Remaining upbeat despite play-off misery
As I head into the 2nd event of the Fed Ex Cup at the Deutsche Bank Championship, I thought I'd look back on what turned out to be some weekend last time out!
I guess golf fans wonder exactly what it's like when you're top of the leaderboard in the closing stages of what is a massive event. This may provide a little insight.
My lead had sort of snuck up on me as it wasn't as if I'd been playing flawless golf all week.
I played great on Saturday but over the course of the tournament I drove the ball pretty badly; that's normally one of the best parts of my game.
I was surprisingly calm going into the final round on Sunday with that three shot lead, especially considering it was the first time I'd been out in front after 54 holes on the PGA Tour.
Despite the position I was in, I had no problem getting to sleep on Saturday night or relaxing on Sunday morning.
I was nervous but not to the extent that it was getting to me. I was confident enough that I could go out there and take care of business on Sunday and knew if I played the way I had all week, I had nothing to worry about.
The week definitely had a much more intense feel to it than most regular season events.
The media interest was magnified and, as is well known over here in the States, the New Jersey and New York fans are about the loudest in the country.
They've no problem telling you exactly how they feel about you... good or bad!
I love playing in front of crowds like that as it's what we play for.
The atmosphere was amazing in the last group with every walkway, from green to tee, packed with fans screaming and shouting.
Most of them were rooting for Dustin Johnson, which in a way made it more enjoyable for me.
I love being the underdog as it makes me even more determined.
When I won in Vegas last year, I played with Chad Campbell and Scott Piercy in the final group.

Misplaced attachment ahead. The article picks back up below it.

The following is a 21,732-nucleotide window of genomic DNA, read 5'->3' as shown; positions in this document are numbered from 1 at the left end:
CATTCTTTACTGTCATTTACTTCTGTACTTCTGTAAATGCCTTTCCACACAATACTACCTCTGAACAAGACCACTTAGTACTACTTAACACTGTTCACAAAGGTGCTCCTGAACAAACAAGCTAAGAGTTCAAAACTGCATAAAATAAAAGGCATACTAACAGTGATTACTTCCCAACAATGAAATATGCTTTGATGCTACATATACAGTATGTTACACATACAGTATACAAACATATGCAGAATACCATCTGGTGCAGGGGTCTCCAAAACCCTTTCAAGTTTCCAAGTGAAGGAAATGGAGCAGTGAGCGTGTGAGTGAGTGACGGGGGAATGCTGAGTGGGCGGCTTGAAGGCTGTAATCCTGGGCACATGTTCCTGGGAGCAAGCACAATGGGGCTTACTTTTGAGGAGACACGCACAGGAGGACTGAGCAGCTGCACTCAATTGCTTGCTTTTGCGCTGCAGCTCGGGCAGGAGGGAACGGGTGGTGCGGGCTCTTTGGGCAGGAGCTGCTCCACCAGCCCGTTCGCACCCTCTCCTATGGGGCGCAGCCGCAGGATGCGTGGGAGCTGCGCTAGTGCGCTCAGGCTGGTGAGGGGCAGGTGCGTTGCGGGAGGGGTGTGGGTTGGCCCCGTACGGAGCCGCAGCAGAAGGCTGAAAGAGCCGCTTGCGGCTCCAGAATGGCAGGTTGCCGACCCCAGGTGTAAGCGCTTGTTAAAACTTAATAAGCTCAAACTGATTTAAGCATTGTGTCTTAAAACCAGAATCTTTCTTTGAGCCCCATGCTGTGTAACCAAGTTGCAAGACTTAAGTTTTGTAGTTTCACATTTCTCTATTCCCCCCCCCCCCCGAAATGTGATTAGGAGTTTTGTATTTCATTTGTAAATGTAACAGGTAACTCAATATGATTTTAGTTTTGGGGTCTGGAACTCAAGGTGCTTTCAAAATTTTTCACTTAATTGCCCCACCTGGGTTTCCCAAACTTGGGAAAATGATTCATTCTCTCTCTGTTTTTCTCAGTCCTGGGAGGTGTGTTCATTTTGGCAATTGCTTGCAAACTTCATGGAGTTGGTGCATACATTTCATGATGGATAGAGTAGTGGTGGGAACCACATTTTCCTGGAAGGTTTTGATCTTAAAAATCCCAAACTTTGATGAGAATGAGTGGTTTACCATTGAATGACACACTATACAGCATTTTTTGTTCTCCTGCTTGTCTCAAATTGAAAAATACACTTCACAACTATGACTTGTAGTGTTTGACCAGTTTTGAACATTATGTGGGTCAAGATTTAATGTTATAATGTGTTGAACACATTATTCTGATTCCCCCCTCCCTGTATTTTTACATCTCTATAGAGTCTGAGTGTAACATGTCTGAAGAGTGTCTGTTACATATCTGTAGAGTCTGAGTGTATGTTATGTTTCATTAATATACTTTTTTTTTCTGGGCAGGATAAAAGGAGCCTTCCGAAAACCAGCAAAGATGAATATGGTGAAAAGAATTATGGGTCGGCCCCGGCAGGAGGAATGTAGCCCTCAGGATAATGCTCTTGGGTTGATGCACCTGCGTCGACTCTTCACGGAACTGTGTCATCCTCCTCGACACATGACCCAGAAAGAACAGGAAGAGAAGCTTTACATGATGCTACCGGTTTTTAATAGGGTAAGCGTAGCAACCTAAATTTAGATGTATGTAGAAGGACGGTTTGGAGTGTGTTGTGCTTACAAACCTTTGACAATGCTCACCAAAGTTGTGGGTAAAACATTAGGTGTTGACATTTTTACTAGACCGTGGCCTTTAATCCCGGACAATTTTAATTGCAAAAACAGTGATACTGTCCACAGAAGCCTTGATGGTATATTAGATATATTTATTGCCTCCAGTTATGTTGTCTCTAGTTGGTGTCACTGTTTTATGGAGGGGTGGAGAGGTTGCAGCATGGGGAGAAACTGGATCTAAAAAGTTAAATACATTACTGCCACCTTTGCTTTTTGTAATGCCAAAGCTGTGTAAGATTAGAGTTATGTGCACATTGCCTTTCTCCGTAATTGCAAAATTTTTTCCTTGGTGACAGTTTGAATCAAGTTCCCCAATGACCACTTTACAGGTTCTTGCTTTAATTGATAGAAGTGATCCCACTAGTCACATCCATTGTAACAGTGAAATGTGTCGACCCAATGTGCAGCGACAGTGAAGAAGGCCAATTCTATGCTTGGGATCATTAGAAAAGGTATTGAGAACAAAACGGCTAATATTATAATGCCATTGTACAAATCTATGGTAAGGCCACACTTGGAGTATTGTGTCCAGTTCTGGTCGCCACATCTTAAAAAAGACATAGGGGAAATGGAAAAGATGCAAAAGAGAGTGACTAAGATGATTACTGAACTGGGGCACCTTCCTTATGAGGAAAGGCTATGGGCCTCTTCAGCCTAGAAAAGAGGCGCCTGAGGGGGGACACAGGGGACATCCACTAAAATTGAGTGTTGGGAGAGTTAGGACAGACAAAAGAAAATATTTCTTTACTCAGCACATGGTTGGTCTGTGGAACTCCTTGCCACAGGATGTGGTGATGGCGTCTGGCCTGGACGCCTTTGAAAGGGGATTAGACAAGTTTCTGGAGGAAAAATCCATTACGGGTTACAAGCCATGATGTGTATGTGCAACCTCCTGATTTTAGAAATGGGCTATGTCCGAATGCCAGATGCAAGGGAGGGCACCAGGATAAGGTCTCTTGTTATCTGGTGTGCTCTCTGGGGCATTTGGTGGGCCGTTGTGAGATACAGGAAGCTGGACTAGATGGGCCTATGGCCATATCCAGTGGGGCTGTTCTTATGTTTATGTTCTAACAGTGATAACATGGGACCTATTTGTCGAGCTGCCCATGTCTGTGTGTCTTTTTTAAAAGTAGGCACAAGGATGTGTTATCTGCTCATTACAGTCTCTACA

Chad attended the University of Las Vegas and Scott grew up there, so I was definitely not the player the fans wanted to see come out on top!
I never realised how much I would jump in the FedEx Cup standings with a win last week until I caught a peak of the projected rankings on Saturday.
It's something I was definitely aware of before I went out but it didn't really enter my mind at all when I was on the course on Sunday.
That's despite the $10m prize on offer to the number one ranked player at the end of the Fed Ex play-offs!
I think that might be one of the reasons I felt very comfortable in the position I was in.
I never get too ahead of myself and think of the money or anything like that. I just want to win. It's what I work hard for all year.
All I was focused on was staying as aggressive as possible and sticking to my game plan.
I knew guys were going to be firing at me with low rounds and that I definitely couldn't relax at all on the golf course.
When you're out there with a chance to win, you really focus on taking one shot at a time and staying aggressive to give yourself the best chance to pick up the trophy.
Obviously, I never imagined I would get off to the start that I did in the final round. I nearly holed my shot on the 1st and then nearly did the same on the 2nd.
It shocked me a little as those were probably the two closest shots I had hit all week!
I obviously didn't want to make a 7 on the 3rd hole but that's why golf is such an interesting and unpredictable game.
I hit a poor layup on the par 5, was kind of snookered from there and couldn't get myself back into a good position.
To be honest it didn't really shock me that badly as I had only really hit one bad shot. If I had chopped my way down the hole and made 7 it would have been a different story.
Walking to the 4th tee I said to my caddy: "Even par after 3 holes isn't bad. Let's go get the rest of them."
As things came to the crunch, the back to back three woods that I hit into 17 were two of the best consecutive swings I've ever made.
The way I was driving the ball I knew that I could reach with two of my best struck 3 woods.